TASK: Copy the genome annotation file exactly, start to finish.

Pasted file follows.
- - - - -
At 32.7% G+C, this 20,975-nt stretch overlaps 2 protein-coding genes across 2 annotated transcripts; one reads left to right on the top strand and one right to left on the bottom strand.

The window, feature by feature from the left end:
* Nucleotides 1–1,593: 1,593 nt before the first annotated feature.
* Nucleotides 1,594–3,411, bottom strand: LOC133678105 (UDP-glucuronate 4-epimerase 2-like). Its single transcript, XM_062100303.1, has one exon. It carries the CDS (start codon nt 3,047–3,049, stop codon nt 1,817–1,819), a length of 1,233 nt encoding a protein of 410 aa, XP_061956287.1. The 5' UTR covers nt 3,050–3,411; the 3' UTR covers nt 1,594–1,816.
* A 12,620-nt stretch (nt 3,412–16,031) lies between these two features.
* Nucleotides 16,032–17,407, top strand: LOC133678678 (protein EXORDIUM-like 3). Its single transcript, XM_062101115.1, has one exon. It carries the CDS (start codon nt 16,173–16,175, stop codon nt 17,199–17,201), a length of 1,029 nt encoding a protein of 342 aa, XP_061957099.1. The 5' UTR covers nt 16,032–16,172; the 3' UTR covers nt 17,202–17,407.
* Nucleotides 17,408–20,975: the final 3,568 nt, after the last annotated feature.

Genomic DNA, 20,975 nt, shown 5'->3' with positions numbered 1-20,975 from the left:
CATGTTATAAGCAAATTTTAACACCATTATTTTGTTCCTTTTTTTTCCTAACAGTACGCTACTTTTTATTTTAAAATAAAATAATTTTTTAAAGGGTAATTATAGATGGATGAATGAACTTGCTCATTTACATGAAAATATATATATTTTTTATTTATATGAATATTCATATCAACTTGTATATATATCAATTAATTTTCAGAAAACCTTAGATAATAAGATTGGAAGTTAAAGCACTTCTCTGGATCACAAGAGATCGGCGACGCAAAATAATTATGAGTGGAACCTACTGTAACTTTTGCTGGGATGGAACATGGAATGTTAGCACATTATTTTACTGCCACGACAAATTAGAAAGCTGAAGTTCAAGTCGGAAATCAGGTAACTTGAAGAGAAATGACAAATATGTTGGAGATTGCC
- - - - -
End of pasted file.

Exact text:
At 32.7% G+C, this 20,975-nt stretch overlaps 2 protein-coding genes across 2 annotated transcripts; one reads left to right on the top strand and one right to left on the bottom strand.

The window, feature by feature from the left end:
* Nucleotides 1–1,593: 1,593 nt before the first annotated feature.
* Nucleotides 1,594–3,411, bottom strand: LOC133678105 (UDP-glucuronate 4-epimerase 2-like). Its single transcript, XM_062100303.1, has one exon. It carries the CDS (start codon nt 3,047–3,049, stop codon nt 1,817–1,819), a length of 1,233 nt encoding a protein of 410 aa, XP_061956287.1. The 5' UTR covers nt 3,050–3,411; the 3' UTR covers nt 1,594–1,816.
* A 12,620-nt stretch (nt 3,412–16,031) lies between these two features.
* Nucleotides 16,032–17,407, top strand: LOC133678678 (protein EXORDIUM-like 3). Its single transcript, XM_062101115.1, has one exon. It carries the CDS (start codon nt 16,173–16,175, stop codon nt 17,199–17,201), a length of 1,029 nt encoding a protein of 342 aa, XP_061957099.1. The 5' UTR covers nt 16,032–16,172; the 3' UTR covers nt 17,202–17,407.
* Nucleotides 17,408–20,975: the final 3,568 nt, after the last annotated feature.

Genomic DNA, 20,975 nt, shown 5'->3' with positions numbered 1-20,975 from the left:
CATGTTATAAGCAAATTTTAACACCATTATTTTGTTCCTTTTTTTTCCTAACAGTACGCTACTTTTTATTTTAAAATAAAATAATTTTTTAAAGGGTAATTATAGATGGATGAATGAACTTGCTCATTTACATGAAAATATATATATTTTTTATTTATATGAATATTCATATCAACTTGTATATATATCAATTAATTTTCAGAAAACCTTAGATAATAAGATTGGAAGTTAAAGCACTTCTCTGGATCACAAGAGATCGGCGACGCAAAATAATTATGAGTGGAACCTACTGTAACTTTTGCTGGGATGGAACATGGAATGTTAGCACATTATTTTACTGCCACGACAAATTAGAAAGCTGAAGTTCAAGTCGGAAATCAGGTAACTTGAAGAGAAATGACAAATATGTTGGAGATTGCC